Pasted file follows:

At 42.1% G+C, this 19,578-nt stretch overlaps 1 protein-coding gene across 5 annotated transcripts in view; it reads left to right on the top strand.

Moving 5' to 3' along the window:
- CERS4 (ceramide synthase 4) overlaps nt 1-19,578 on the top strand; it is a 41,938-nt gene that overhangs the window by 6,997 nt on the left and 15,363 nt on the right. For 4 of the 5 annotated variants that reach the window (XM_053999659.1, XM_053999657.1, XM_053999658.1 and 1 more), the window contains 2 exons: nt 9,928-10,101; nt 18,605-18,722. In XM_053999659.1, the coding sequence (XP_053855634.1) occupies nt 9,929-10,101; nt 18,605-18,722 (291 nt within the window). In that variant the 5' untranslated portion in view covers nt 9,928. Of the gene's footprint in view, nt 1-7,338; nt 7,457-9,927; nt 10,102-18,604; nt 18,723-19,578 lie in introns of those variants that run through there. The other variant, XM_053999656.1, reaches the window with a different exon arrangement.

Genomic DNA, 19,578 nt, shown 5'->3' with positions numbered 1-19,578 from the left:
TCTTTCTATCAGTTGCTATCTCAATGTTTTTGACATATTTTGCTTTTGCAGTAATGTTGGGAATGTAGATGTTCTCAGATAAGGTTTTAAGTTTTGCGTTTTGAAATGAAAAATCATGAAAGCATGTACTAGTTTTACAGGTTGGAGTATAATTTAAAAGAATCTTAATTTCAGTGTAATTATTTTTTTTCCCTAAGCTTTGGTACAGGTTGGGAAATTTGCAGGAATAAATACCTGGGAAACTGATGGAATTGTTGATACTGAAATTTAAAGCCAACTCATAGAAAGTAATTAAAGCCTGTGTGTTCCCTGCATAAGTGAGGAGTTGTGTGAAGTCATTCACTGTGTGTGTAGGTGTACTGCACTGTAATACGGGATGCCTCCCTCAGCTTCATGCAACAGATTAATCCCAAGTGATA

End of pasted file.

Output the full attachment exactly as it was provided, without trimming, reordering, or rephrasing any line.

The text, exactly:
At 42.1% G+C, this 19,578-nt stretch overlaps 1 protein-coding gene across 5 annotated transcripts in view; it reads left to right on the top strand.

Moving 5' to 3' along the window:
- CERS4 (ceramide synthase 4) overlaps nt 1-19,578 on the top strand; it is a 41,938-nt gene that overhangs the window by 6,997 nt on the left and 15,363 nt on the right. For 4 of the 5 annotated variants that reach the window (XM_053999659.1, XM_053999657.1, XM_053999658.1 and 1 more), the window contains 2 exons: nt 9,928-10,101; nt 18,605-18,722. In XM_053999659.1, the coding sequence (XP_053855634.1) occupies nt 9,929-10,101; nt 18,605-18,722 (291 nt within the window). In that variant the 5' untranslated portion in view covers nt 9,928. Of the gene's footprint in view, nt 1-7,338; nt 7,457-9,927; nt 10,102-18,604; nt 18,723-19,578 lie in introns of those variants that run through there. The other variant, XM_053999656.1, reaches the window with a different exon arrangement.

Genomic DNA, 19,578 nt, shown 5'->3' with positions numbered 1-19,578 from the left:
TCTTTCTATCAGTTGCTATCTCAATGTTTTTGACATATTTTGCTTTTGCAGTAATGTTGGGAATGTAGATGTTCTCAGATAAGGTTTTAAGTTTTGCGTTTTGAAATGAAAAATCATGAAAGCATGTACTAGTTTTACAGGTTGGAGTATAATTTAAAAGAATCTTAATTTCAGTGTAATTATTTTTTTTCCCTAAGCTTTGGTACAGGTTGGGAAATTTGCAGGAATAAATACCTGGGAAACTGATGGAATTGTTGATACTGAAATTTAAAGCCAACTCATAGAAAGTAATTAAAGCCTGTGTGTTCCCTGCATAAGTGAGGAGTTGTGTGAAGTCATTCACTGTGTGTGTAGGTGTACTGCACTGTAATACGGGATGCCTCCCTCAGCTTCATGCAACAGATTAATCCCAAGTGATA